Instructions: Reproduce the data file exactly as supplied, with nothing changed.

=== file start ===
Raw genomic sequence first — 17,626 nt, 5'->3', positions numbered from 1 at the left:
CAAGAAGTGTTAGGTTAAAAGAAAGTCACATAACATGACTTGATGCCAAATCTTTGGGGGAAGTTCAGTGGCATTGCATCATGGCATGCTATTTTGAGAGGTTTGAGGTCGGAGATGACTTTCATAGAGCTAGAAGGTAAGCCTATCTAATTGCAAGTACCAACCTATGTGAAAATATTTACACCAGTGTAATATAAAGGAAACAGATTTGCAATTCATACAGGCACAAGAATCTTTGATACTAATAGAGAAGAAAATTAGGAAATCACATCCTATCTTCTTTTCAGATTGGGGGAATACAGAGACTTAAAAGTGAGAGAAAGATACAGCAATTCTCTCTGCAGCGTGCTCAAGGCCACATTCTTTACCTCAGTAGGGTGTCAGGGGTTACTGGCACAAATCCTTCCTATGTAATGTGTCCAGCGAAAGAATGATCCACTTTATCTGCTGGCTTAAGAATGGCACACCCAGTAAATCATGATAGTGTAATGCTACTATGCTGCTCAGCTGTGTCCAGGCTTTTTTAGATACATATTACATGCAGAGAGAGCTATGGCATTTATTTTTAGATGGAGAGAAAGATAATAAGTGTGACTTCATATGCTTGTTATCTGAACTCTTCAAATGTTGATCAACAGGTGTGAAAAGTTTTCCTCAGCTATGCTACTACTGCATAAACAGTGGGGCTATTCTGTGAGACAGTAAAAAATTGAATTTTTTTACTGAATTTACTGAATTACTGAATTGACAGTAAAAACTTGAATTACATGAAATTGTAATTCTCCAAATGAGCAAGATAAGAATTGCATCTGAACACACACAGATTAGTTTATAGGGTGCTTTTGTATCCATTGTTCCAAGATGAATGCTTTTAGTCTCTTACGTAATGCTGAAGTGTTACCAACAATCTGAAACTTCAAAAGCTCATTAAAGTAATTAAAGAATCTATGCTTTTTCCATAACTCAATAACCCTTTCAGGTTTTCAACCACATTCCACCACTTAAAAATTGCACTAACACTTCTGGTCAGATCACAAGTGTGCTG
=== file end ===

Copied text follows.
Raw genomic sequence first — 17,626 nt, 5'->3', positions numbered from 1 at the left:
CAAGAAGTGTTAGGTTAAAAGAAAGTCACATAACATGACTTGATGCCAAATCTTTGGGGGAAGTTCAGTGGCATTGCATCATGGCATGCTATTTTGAGAGGTTTGAGGTCGGAGATGACTTTCATAGAGCTAGAAGGTAAGCCTATCTAATTGCAAGTACCAACCTATGTGAAAATATTTACACCAGTGTAATATAAAGGAAACAGATTTGCAATTCATACAGGCACAAGAATCTTTGATACTAATAGAGAAGAAAATTAGGAAATCACATCCTATCTTCTTTTCAGATTGGGGGAATACAGAGACTTAAAAGTGAGAGAAAGATACAGCAATTCTCTCTGCAGCGTGCTCAAGGCCACATTCTTTACCTCAGTAGGGTGTCAGGGGTTACTGGCACAAATCCTTCCTATGTAATGTGTCCAGCGAAAGAATGATCCACTTTATCTGCTGGCTTAAGAATGGCACACCCAGTAAATCATGATAGTGTAATGCTACTATGCTGCTCAGCTGTGTCCAGGCTTTTTTAGATACATATTACATGCAGAGAGAGCTATGGCATTTATTTTTAGATGGAGAGAAAGATAATAAGTGTGACTTCATATGCTTGTTATCTGAACTCTTCAAATGTTGATCAACAGGTGTGAAAAGTTTTCCTCAGCTATGCTACTACTGCATAAACAGTGGGGCTATTCTGTGAGACAGTAAAAAATTGAATTTTTTTACTGAATTTACTGAATTACTGAATTGACAGTAAAAACTTGAATTACATGAAATTGTAATTCTCCAAATGAGCAAGATAAGAATTGCATCTGAACACACACAGATTAGTTTATAGGGTGCTTTTGTATCCATTGTTCCAAGATGAATGCTTTTAGTCTCTTACGTAATGCTGAAGTGTTACCAACAATCTGAAACTTCAAAAGCTCATTAAAGTAATTAAAGAATCTATGCTTTTTCCATAACTCAATAACCCTTTCAGGTTTTCAACCACATTCCACCACTTAAAAATTGCACTAACACTTCTGGTCAGATCACAAGTGTGCTG